Why would you put in a cam without degreeing it?
    If you install a cam without degreeing it, and it is ground wrong.( Believe me. It happens.) you will have to eat $$$$ the cam and all the damage it does. No cam maker will warentee a cam that has ben run. They expect you to degree the cam during installation. If the cam is ground wrong you will find out when you degree it. You can send it back and they will send you a new cam. if the cam is a few dregrees out you can get a key to correct it. So it will run like it is supost to and you get your moneys worth out of it.
    Read the cam card degree the cam. It will save you headaches and $$$ in the long run.
    Here is a good article on how to degree a cam:http://www.fordmuscle.com/fundamentals/camdegreeing/index.shtml
    Its a ford site but the principals are the same. fordmuscle.com is a great site
     
  9. mr_clean

    mr_clean 1/2 ton status

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    Thanks for the link to the site Thunder. Looks like I'll be looking for a degreeing setup :)
     
  10. mr_clean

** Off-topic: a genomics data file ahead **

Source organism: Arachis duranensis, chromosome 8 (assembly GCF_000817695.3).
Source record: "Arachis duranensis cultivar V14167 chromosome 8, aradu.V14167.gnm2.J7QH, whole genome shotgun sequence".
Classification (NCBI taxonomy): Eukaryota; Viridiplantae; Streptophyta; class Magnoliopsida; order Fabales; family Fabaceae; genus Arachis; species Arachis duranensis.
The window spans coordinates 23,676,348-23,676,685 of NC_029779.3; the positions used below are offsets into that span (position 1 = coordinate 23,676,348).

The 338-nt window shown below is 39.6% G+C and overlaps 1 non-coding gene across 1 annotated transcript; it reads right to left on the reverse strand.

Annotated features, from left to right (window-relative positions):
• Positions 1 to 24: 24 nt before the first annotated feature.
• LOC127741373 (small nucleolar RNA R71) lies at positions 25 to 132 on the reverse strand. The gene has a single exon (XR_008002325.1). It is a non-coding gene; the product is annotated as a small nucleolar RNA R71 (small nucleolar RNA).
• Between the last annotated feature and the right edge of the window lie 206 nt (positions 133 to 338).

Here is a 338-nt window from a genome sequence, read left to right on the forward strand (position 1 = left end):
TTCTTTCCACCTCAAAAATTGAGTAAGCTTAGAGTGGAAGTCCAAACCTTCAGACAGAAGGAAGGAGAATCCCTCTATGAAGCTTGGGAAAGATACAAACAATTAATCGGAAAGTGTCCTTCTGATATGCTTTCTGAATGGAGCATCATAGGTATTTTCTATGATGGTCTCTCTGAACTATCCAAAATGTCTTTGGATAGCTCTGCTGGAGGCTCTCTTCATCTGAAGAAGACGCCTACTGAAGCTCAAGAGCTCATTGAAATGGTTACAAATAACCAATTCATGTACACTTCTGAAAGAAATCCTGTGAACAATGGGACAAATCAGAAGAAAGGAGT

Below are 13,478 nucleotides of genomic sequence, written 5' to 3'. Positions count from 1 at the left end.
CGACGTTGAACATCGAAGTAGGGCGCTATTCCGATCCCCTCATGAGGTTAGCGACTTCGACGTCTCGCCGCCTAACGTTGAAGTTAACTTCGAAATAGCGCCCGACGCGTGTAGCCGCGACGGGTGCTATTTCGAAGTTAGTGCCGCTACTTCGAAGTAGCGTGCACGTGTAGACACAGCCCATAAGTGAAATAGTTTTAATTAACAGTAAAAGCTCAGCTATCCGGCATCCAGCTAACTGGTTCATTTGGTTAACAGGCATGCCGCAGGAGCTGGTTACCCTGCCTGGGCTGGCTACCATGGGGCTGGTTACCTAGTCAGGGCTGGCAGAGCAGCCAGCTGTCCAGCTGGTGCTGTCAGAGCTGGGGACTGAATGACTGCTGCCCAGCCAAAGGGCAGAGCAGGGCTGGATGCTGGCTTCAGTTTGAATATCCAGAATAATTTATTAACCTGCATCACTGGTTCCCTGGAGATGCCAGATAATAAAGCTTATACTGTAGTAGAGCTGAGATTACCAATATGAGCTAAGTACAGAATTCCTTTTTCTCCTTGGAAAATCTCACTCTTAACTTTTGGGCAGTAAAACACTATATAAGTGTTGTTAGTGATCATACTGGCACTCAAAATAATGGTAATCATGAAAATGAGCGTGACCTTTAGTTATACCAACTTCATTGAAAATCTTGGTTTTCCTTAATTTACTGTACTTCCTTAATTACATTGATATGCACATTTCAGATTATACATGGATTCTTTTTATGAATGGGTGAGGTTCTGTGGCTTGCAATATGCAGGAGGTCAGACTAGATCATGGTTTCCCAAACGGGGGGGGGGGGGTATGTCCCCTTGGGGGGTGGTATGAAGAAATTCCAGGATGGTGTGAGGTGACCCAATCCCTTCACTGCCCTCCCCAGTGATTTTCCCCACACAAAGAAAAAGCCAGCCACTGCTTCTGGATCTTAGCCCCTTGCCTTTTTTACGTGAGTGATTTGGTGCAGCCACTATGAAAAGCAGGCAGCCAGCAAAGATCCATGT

mr_clean 1/2 ton status

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    In that article they don't mention (or I didn't see it mentioned) using a solid lifter for taking the measurements. You do need to use a solid lifter for that correct?
     
  11. 79Jimmy

    79Jimmy 1/2 ton status

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    A degree wheel can be made very easily :D Find the circumfence of your balancer. For example a 8" balancer is 25.13272" (2 x pi(3.14159 x r(radius)) Radius is just half the diameter or 4" for a 8" balancer. Divide the circumfrence by 360 to give you a value per degree (.0698131). Lay out a 25.13272" ;) strip of masking tape and start making a timing tape. You only have to mark the important numbers off your cam card such as intake centerline, open and closing events usually at .050 lift (you will need a indicator regardless) and a vernier caliper makes the layout a lot easier as it measures on a decimal scale. For example to mark where 17 degrees is on the tape multiply .0698131 x 17 = 1.18682" It takes some time but it works and is very accurate but most importantly CHEAP :)

    James
     
  12. Ryan B.

    Ryan B. 3/4 ton status GMOTM Winner

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    I didn't read the article yet but,
    it doesn't matter what kind of lifter you have hyd. or solid, when degreeing in a cam.